The Cincinnati Bengals’ season-opening loss to the Baltimore Ravens could not have gone worse.
That isn’t hyperbole. There are virtually no positives to take away from it aside from no one being seriously injured.
Morrison: 5 takeaways from the Bengals’ loss
The way Marvin Lewis’ team looked Sunday, that won’t matter in the long run because they can’t win with this collection of players if they can’t even look competitive against an average-at-best Baltimore team.
The Ravens made the questions about the offensive line look completely valid. Yes, Baltimore has a good defensive line, but, ya know, there are lots of teams with good players throughout the league so that’s kind of beside the point.
Guys who haven’t proven they can do it at this level got worked over.
I did not expect that unit to be good, but I hoped they could be average enough to let the talented guys do their jobs.
They weren’t in Week 1. They might get better, but the problems looked to be physical, and I’m not sure they are going to get stronger or more athletic over the next few weeks.
But the even more alarming thing was how Andy Dalton reacted to it — not like a franchise quarterback would.
Which is further proof Dalton is not one of those.
He’s a starter-level quarterback — which is something like a dozen teams in the league don’t have and explains why he makes a nice salary — but nothing in his history shows he can lift a team when it needs him to.
Last season, he wasn’t very good during the stretch in the middle that saw them fall out of playoff contention.
Sunday he made multiple crippling errors before the offensive line really started caving in.
As things got worse, so did Dalton.
That’s what you would expect from a rookie, not a player in his seventh season.
Since we already know he’s not going to wow with his physical gifts, he has to be great mentally.
Too often, he isn’t. And that’s a big problem.
If help is not on the way for Andy Dalton or from him, the Bengals are in for a long season.
But, hey, it’s Week 1.
They don’t call it Overreaction Monday for nothing.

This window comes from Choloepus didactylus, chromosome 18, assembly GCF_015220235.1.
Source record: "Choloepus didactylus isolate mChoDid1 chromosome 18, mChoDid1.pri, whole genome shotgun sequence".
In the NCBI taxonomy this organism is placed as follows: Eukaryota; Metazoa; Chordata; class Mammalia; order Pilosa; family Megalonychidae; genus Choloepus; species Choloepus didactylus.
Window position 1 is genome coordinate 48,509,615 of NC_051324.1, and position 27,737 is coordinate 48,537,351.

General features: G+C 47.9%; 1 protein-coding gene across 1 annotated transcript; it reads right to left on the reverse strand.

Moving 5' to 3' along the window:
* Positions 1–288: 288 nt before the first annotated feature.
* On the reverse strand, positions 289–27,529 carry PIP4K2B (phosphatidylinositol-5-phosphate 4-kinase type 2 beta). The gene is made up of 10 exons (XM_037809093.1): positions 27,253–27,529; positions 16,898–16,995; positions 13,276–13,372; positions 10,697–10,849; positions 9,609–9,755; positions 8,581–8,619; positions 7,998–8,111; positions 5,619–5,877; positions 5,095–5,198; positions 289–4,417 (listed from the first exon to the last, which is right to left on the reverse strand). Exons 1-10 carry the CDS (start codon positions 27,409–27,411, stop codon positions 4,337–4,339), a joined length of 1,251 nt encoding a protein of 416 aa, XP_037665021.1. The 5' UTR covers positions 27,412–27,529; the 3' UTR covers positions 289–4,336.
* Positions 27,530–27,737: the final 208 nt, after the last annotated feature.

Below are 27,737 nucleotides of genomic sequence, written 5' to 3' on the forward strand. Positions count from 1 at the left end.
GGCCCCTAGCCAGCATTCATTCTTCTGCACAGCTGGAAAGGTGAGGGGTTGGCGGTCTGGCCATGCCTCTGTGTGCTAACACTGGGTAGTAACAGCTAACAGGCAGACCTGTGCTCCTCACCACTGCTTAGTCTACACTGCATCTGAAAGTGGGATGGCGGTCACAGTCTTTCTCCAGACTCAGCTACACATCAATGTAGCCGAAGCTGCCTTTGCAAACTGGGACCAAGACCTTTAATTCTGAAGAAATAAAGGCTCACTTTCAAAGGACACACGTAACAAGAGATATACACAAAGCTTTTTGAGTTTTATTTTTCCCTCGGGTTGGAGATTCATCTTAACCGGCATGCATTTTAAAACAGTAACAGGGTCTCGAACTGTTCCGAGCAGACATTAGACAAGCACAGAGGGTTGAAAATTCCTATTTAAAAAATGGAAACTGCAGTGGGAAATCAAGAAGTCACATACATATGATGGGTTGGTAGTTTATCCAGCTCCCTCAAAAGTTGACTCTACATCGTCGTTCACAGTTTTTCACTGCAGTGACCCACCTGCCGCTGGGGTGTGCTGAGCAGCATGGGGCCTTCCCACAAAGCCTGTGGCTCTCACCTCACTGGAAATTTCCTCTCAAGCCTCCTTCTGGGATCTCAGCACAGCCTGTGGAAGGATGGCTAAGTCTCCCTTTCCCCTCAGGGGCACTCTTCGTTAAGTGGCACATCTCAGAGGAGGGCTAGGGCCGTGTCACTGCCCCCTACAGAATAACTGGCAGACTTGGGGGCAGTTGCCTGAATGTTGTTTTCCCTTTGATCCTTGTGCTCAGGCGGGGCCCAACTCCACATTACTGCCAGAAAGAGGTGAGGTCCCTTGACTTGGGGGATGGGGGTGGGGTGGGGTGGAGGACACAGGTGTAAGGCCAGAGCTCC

Maybe Dalton settles down and plays better next week. He almost certainly will.
The offensive line? That’s another story...
Meanwhile, the defense was not great either against a Ravens offense that entered with a lot of questions.
Had Baltimore needed to try to score points in the second half, the numbers there could have been a lot uglier for the Bengals, who let the Ravens survive a game in which their quarterback was playing for the first time this year and didn’t really have to do anything.
This was a huge opportunity squandered by the Bengals, and we already know how small the margin of error is in the NFL…
As for Ohio State, the problem to me remains more related to running than passing.
Improving the passing game has become an obsession over the past two-plus years, but many of the passing game’s problems stem from how and/or when the Buckeyes try to run.
A long-time truism of offensive football: Passing is only necessary if someone stops you from running.
Ohio State forgets this frequently now.
RELATED: Buckeyes rocked at home by Oklahoma
The passing game problems started two years ago because Cardale Jones couldn’t consistently connect with deep threats.
It has since morphed into a crisis for the whole offense, but it doesn’t have to be that way.
There’s nothing wrong with Meyer’s tried-and-true philosophy of running the ball until it gets stopped and then going deep when starts to happen.
You don’t have to be too efficient when you do this. It just takes a couple hits to either get you points or soften up the defense.
Then you can still spend the rest of the game delivering body blows — especially if the guys running are a threat to make a big play themselves.
But Ohio State doesn’t do this anymore, and it has had a big ripple effect on its last two big games, both losses in which they were embarrassed by Clemson and Oklahoma…
I didn’t watch any of the Browns-Steelers game because I was watching the Bengals and Ravens, but it’s time to acknowledge Ryan Shazier plays a reckless and dangerous brand of football that needs to be reined in.
Some contact was probably unavoidable here because the slide was a little late, but that has no effect on the real problem with this play by Shazier: His eyes are pointed right at the turf and he makes contact with the top of his helmet first.
The NFL should suspend him multiple games and buy commercial time next Sunday afternoon to show this hit and to explain to the country why it is completely unacceptable.
It’s is dangerous not only for the ball-carrier but also the tackler.
Leading with the crown is a bad habit Shazier has had at least since his college days at Ohio State.
It was also the issue with his brutal hit on Giovani Bernard in the playoffs two years ago that the NFL ludicrously declared legal because of the angle he came from.
These types of hits are the ones that needed to be weeded out before the expansion of the rules we have seen over the past decade.
They stem from bad fundamentals to begin with and are easy to spot from a mile away, unlike lots of what is called “unnecessary roughness” now.
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